There's every reason to believe we haven't yet reached bottom, Barron's Vito Racanelli posits:
Bear markets eventually get to all equity sectors, notes Mike O'Rourke, chief market strategist at broker BTIG. After housing, retail, financials -- and energy last week -- have been hit, technology might be next for a further mauling, given the poor trading action and recent disappointing news out of Apple (ticker: AAPL), Google (NASDAQ:GOOG) and Microsoft (NASDAQ:MSFT), he says.
The good news is the process is unfolding. The bad news is that there are plenty of stock groups not nearly as beaten-up as the ones mentioned above, and even a few that are up since the market hit a high last fall. Eventually, the bear will get to most, if not all, and investors will collectively cry "uncle!"
If you ask me about capitulation, I haven't see it yet. But it's coming.
Wachovia analyst Stuart Freeman notes that volume, both on the way down and on the way back up, was good, but not 'crushing.' "It was a bottom, but not The Bottom," he says.
Average bear markets shed 30% top to bottom (the Dow has given up just 22% thus far), and last longer than ours - which began in October.
Meanwhile, oil bulls - he notes- seem to have latched on to the belief global demand was completely inelastic. Recent data indicates otherwise. Down 15% from its highs, Federated Investors' chief investment officer Steve Auth sees the price of oil dropping to 80% in the medium term, as U.S. demand slows, and foreign demand follows suit. "Americans do respond to oil price signals. It takes a lot, but we got a lot," he says.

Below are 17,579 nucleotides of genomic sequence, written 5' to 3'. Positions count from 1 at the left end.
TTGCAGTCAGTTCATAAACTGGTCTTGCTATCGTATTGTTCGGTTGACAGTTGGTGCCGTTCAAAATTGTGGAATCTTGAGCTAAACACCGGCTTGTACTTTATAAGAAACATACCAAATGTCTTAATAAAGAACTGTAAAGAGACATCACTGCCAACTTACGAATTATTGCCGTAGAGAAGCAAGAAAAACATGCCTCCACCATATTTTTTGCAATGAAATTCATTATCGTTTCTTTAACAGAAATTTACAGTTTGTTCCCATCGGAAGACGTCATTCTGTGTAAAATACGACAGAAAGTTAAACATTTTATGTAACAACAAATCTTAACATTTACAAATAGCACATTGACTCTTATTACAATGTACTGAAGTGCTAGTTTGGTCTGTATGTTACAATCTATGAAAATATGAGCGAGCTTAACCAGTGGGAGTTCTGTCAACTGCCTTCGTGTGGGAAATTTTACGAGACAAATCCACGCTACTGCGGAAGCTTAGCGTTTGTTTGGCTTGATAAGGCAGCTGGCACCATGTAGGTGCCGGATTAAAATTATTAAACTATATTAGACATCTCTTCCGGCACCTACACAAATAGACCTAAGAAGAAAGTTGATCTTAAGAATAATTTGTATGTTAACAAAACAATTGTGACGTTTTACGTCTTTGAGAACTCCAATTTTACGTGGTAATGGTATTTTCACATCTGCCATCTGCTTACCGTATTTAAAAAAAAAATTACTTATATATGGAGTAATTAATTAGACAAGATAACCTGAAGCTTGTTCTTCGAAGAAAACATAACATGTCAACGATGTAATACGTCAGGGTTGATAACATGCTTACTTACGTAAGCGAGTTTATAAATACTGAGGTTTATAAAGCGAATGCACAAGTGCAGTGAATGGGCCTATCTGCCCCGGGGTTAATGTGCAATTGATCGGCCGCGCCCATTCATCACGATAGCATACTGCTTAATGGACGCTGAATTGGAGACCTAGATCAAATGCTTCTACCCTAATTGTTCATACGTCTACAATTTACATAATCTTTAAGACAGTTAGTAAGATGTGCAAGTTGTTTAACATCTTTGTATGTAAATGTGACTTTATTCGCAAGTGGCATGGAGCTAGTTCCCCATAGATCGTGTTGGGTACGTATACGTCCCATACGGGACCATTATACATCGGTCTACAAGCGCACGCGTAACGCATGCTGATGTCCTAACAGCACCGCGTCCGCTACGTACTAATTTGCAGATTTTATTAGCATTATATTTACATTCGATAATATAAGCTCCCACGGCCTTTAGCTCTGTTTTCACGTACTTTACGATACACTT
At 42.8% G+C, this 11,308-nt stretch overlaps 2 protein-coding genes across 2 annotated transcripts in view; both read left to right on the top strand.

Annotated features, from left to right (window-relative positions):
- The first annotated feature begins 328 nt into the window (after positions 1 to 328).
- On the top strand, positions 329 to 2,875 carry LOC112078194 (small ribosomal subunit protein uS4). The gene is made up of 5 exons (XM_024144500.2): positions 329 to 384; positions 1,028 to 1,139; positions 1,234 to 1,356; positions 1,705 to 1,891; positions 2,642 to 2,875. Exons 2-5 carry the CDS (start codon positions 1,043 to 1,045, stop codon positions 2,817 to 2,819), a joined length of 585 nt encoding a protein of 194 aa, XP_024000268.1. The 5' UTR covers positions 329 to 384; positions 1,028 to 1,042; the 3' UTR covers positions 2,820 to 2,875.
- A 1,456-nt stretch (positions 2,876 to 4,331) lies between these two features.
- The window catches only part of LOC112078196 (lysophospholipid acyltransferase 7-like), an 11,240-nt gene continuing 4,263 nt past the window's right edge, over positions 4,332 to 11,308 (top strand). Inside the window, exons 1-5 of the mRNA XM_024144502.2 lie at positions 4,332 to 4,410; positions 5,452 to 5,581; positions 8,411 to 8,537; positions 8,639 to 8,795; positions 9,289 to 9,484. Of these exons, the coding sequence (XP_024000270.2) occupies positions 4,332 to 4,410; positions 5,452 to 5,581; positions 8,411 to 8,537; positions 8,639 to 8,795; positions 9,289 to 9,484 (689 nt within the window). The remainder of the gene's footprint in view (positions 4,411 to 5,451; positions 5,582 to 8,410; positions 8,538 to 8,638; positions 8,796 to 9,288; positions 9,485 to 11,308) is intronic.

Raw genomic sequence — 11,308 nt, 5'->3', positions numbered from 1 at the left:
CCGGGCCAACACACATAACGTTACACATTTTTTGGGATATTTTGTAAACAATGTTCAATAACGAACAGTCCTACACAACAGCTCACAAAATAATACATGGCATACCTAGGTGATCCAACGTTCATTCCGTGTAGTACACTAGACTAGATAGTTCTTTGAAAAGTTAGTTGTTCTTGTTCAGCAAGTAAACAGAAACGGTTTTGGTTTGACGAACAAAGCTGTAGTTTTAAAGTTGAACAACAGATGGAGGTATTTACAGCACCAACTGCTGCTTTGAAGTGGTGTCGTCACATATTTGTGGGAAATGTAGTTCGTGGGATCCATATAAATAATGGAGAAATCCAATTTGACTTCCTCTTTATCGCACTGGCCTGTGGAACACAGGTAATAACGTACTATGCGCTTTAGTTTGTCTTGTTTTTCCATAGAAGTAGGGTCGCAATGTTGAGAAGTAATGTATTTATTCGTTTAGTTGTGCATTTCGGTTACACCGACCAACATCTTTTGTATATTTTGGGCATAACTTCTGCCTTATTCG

But for those hoping an oil bear will automatically lead to an equity bull, Racanelli says the data shows otherwise. In 26 oil bear markets since 1986 (drop of at least 20%), typical S&P gains are just 6% - much of which we've already received.
Mark Barath suggests oil bulls capitulate, fast:
Currently the International Monetary Fund is predicting 3.73% global growth in 2008. This is 50 bps lower than in their forecast in January, and 125 bps lower than the 4.94% growth witnessed in 2007. Given the slowing growth around the globe, we are going to likely see demand for energy related commodities slow, which gives greater recognition to a longer term commodity slump.
Bespoke notes that consensus oil price targets have jumped to $125-128 from $80-90 as recently as April.
Only time will tell if this bullishness was prescient, or too little too late.
Oil trusts offer an excellent solution to counter the effects of high inflation. And during this period of economic uncertainty, perhaps one of the few things we can be certain of is that oil will remain high for many years.